We often hear about the value of partnerships between universities and local schools. Those partnerships involve tutoring, professional development, service-learning projects, and other opportunities for professors and college students to serve students and teachers in their community. They culminate in an acknowledgment of the impact the university has had on the middle school and on student achievement.

While this is all positive and powerful, it is important to note that partnerships with middle schools benefit the professors as well. Being in middle schools keeps professors in touch with the populations they ultimately serve. It gives them the chance to stay current, see what schools and classrooms are like for students and teachers , and share that information as teachers of future middle level educators.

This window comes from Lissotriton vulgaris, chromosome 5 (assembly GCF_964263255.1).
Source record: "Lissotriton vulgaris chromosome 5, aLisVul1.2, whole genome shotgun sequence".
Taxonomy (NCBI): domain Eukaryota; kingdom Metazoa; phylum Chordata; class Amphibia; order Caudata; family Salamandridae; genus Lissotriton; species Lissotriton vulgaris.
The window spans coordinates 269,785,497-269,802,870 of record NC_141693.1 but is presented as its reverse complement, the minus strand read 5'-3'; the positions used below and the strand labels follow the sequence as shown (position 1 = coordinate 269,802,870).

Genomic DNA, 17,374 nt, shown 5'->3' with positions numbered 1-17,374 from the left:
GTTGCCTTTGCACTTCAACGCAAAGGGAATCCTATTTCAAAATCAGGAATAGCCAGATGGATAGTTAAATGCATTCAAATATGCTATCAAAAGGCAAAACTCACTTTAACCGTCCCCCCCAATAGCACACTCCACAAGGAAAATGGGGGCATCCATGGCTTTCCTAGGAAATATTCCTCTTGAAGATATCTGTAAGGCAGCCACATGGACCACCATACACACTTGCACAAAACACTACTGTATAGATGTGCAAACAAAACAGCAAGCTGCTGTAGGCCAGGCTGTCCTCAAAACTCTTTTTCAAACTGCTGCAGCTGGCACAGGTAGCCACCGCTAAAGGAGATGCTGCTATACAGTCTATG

Things that work with middle level students work with college students, too.

Never step away from your best practices as you transition to the university classroom. Best practices are still best practices. Your delivery may be somewhat different at times, but tried-and-true strategies with instruction, classroom management, and relationship-building that work at the middle school level work at the university level as well.

Don't shelve such strategies as a purposeful turn-and-talk, a well-planned stop-and-jot, a handwritten thank-you note, genuine praise, and standing strategically near a student who otherwise won't stop talking. The list goes on and on.

When it works, it works, regardless of the level.

Technology keeps you on your toes.

The days of lecturing in the college classroom are out (or they should be). Just like middle level students, college students want and deserve a technology-rich classroom. With everything from digital storytelling, virtual field trips, and educational documentaries, to simulations, podcasts, and online meetings, the effective use of technology will keep students—and the professor—on their toes and engaged.

Experiences matter.